Thus, city governments and populations alike have strong incentives to retain their sports franchises — perhaps stronger than that of any other business. After spending millions on a stadium — not to mention developing the area around the stadium — and forming a strong, decades-long financial and emotional attachment to a franchise, no city wants to see a team leave. What this incentive does, then, is create a power dynamic that gives team owners far too much control over a city’s finances. Since no city wants to lose its football team, owners can effectively hold municipalities hostage for taxpayer money and grants for a new stadium, threatening to leave if they don’t get their way — which is exactly what happened with the Chargers. Beholden to the will of a single owner or several owners, cities can be presented with a lose-lose scenario: sink hundreds of millions into a new facility and keep the franchise local, or keep the money but risk losing the franchise and all of the financial and social benefits it brings. No other industry has the sway to essentially force governments into building incredibly expensive constructions for private enterprises, and it is extremely problematic that sports franchises have the ability to abuse the system in this way.

This hostage situation is not exclusive to football, either. In the National Hockey League (NHL), for example, a financial nightmare has plagued Glendale, the home city of the Arizona Coyotes, who not only owe debt money for the arena but also potential funds to anyone willing to buy the team from the city. Football is the sport, however, where it probably hurts the most. Of the big four sports — basketball, football, baseball, and hockey — baseball and football are the only two that require sport-specific stadiums that lack versatility and compactness; NBA and NHL teams can share arenas that can also serve other functions like conferences, concerts, and more, and thus relocations don’t render the former homes of teams in those leagues essentially useless. The key difference that makes this an issue for football more than baseball is the ability of teams in each league to relocate. In the NFL, approval from 24 of 32 owners is required for a team to be allowed to move cities. While a variety of factors make MLB relocations tricky, the most pertinent to the issue at hand is the league’s antitrust exemption which grants the commissioner of the league complete control over all relocation efforts — a power not granted to the NFL commissioner.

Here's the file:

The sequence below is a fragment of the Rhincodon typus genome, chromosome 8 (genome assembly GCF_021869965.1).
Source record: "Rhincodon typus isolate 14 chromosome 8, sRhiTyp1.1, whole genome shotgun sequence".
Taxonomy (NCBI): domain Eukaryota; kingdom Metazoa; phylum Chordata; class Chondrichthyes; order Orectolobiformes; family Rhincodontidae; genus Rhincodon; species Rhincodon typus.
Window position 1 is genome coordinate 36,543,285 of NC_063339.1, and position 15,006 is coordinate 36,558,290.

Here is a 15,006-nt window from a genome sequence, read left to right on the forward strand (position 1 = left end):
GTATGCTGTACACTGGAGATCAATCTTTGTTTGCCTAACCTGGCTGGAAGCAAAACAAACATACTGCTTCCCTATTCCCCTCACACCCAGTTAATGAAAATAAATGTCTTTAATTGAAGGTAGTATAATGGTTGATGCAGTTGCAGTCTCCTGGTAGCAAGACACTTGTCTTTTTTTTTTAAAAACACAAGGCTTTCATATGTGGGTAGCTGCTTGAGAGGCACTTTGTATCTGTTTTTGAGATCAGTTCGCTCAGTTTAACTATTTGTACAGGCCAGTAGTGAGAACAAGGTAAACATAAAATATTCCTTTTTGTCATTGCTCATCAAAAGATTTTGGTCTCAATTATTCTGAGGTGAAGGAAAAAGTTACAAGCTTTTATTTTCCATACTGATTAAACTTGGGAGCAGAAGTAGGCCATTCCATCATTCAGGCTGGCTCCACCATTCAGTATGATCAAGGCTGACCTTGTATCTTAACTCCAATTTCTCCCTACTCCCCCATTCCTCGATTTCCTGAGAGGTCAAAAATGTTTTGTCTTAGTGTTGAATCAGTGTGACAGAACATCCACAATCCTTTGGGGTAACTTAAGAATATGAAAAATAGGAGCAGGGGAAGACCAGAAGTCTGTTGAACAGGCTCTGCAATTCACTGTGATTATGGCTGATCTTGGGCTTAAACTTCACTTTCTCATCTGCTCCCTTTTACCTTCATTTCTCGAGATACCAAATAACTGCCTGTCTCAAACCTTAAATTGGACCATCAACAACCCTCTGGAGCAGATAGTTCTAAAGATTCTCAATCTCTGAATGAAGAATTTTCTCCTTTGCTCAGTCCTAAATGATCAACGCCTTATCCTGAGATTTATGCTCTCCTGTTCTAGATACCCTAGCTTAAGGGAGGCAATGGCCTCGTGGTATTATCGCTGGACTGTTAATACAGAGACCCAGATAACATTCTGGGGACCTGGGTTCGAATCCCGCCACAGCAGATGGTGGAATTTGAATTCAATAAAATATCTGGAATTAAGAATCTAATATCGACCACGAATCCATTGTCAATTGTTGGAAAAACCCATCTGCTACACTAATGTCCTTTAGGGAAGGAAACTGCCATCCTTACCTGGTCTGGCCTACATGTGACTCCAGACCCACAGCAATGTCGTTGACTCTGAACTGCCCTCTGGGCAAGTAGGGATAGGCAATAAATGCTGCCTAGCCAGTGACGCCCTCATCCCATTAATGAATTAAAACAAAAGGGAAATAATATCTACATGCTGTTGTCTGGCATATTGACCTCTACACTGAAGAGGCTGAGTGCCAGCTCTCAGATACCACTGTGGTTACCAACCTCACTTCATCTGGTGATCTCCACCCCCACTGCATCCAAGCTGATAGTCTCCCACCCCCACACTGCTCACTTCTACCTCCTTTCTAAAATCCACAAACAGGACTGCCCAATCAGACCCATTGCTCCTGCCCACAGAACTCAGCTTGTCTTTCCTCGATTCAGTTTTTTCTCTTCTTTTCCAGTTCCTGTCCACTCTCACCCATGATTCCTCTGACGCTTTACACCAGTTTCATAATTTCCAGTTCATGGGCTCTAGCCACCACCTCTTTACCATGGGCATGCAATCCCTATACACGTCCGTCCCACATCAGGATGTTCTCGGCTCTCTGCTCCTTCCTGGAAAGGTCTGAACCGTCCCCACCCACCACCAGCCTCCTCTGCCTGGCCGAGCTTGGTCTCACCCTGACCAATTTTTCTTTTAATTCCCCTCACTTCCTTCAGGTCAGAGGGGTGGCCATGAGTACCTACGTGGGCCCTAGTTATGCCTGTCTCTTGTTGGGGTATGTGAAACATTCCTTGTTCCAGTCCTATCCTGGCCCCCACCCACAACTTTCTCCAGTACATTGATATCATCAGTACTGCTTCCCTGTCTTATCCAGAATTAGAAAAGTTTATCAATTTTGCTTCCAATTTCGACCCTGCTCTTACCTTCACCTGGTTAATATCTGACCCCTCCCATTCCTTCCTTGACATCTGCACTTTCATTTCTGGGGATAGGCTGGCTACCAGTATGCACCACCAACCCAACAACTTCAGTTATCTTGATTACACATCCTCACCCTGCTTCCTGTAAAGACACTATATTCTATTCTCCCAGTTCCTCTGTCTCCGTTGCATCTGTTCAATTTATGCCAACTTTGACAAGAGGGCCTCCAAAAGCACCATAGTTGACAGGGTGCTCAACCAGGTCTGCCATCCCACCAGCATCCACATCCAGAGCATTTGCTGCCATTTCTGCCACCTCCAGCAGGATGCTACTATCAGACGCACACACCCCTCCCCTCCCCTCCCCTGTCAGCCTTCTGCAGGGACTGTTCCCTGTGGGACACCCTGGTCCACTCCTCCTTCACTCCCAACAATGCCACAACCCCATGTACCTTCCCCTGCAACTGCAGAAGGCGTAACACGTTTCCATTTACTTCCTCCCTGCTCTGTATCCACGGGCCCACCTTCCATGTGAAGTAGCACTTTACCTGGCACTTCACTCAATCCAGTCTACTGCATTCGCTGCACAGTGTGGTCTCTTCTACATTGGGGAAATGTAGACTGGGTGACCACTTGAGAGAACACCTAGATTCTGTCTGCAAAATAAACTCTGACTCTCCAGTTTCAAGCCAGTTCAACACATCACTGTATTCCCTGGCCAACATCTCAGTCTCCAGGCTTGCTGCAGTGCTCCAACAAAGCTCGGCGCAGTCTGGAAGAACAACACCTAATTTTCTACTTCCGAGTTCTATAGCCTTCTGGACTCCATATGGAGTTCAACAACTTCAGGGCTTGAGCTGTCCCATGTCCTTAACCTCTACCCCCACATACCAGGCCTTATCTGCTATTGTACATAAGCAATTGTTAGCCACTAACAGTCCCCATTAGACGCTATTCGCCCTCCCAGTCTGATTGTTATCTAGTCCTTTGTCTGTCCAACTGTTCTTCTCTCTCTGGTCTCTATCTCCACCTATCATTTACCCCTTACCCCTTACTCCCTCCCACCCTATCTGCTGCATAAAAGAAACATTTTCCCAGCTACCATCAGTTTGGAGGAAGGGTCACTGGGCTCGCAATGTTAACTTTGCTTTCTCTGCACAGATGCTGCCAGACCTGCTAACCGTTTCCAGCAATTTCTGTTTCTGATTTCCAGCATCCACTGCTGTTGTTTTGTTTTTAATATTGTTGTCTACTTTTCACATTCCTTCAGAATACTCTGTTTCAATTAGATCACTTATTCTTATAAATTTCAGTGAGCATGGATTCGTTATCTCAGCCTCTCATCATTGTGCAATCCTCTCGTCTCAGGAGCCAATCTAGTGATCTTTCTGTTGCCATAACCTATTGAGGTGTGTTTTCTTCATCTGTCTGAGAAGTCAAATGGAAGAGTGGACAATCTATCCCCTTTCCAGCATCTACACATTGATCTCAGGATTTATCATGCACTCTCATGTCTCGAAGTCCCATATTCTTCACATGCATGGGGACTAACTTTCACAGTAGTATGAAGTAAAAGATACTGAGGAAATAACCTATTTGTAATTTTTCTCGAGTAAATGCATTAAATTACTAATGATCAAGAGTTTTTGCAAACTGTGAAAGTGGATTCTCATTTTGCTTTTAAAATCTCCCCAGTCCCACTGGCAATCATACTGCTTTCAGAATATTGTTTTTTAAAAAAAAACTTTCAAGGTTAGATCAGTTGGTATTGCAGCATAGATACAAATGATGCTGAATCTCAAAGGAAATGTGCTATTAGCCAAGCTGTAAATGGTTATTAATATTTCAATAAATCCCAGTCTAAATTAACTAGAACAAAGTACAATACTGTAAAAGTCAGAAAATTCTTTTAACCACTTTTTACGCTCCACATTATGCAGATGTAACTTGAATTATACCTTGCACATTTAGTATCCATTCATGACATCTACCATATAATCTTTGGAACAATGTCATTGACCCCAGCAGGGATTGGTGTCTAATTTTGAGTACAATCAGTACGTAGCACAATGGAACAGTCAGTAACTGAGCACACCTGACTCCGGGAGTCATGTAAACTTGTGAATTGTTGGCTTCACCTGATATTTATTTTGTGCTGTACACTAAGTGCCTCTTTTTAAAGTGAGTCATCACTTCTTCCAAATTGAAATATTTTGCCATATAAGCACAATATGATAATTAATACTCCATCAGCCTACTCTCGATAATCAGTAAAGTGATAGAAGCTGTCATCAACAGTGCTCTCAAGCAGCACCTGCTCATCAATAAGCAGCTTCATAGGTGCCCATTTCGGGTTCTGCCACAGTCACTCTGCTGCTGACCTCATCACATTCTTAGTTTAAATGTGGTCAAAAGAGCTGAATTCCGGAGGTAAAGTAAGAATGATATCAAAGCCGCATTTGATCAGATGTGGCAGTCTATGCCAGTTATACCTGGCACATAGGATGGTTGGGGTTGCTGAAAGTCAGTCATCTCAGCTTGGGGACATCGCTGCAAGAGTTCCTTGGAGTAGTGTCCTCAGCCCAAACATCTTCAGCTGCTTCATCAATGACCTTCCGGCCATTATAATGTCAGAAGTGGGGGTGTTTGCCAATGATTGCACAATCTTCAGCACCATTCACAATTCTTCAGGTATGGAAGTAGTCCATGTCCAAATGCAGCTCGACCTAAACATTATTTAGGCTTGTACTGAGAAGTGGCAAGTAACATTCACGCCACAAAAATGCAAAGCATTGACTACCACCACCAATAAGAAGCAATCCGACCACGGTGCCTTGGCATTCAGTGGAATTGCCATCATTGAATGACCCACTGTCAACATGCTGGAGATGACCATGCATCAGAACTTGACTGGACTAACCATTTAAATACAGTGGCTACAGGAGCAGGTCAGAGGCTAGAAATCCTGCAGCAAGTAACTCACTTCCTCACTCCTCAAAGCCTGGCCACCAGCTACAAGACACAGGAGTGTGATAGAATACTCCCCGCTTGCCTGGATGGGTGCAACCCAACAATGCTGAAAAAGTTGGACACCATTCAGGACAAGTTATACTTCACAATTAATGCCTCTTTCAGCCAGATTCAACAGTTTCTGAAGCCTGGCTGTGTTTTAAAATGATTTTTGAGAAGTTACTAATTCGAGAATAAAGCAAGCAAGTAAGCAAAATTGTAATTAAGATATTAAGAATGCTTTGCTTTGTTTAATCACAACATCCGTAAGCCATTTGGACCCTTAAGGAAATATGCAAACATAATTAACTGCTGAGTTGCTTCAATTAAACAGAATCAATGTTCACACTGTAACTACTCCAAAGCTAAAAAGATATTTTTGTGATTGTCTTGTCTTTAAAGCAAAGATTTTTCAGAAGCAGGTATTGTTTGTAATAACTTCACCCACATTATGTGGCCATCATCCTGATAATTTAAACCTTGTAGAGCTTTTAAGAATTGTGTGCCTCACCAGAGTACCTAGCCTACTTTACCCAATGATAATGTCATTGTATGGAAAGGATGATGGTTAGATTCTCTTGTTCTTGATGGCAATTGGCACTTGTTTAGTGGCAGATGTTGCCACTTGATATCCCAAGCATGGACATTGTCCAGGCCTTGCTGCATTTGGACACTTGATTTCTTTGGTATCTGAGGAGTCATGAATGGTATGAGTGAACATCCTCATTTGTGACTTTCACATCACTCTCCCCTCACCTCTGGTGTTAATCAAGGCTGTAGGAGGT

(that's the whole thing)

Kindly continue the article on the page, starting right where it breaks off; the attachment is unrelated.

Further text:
Antitrust laws exist to curb larger businesses from holding too much power and growing too large, but sports leagues have been given exemptions because sporting events are considered exhibitions, not commercial exercises. The NFL does technically have a minor antitrust exemption, but it applies mainly to specific broadcasting-related taxes, and are not completely exempt from antitrust laws. Only the MLB has a full-fledged exemption among the big four leagues, which is why the commissioner, as part of the league office, has so much control over the teams and more specifically, their ability to relocate. The discrepancy in the number of relocations in the MLB versus the other leagues suggests that the exemption — and particularly, the ability (allowed by the exemption) of the commissioner to control all relocations — plays a major role in preventing teams from changing venues; in the last 40 years, nine NFL teams, eight NHL teams, nine NBA teams, and just one MLB team have relocated. Since the commissioner has this power, team owners know that any relocation will only be permitted if it stands to benefit the league as a whole — a caveat that likely would have prevented the Chargers’ move. Unless there is a clear opportunity to increase the league’s profile and game attendance, MLB teams have to stay put. Without this added layer of difficulty, relocation becomes a less daunting and obstacle-ridden task.
If cities are to be protected from being held prisoner economically by overly-powerful sports owners, all major sports leagues in the United States need to be given antitrust exemptions. Relocations are more often than not bad PR for teams and serve to hurt the overall brand of the leagues and sports in which they play. What’s more, no single business should be able to force the hands of local governments into forking over hundreds of millions of dollars to build them a new stadium. By introducing robust antitrust exemptions to these leagues, the government would be helping to create a better, more level-headed system to help keep teams in check. While still not a perfect system — commissioners do have less motivation to relocate a team than owners would, but are far from infallible — this form of power-checking seems more and more likely as situations like that of the Chargers become more and more plausible.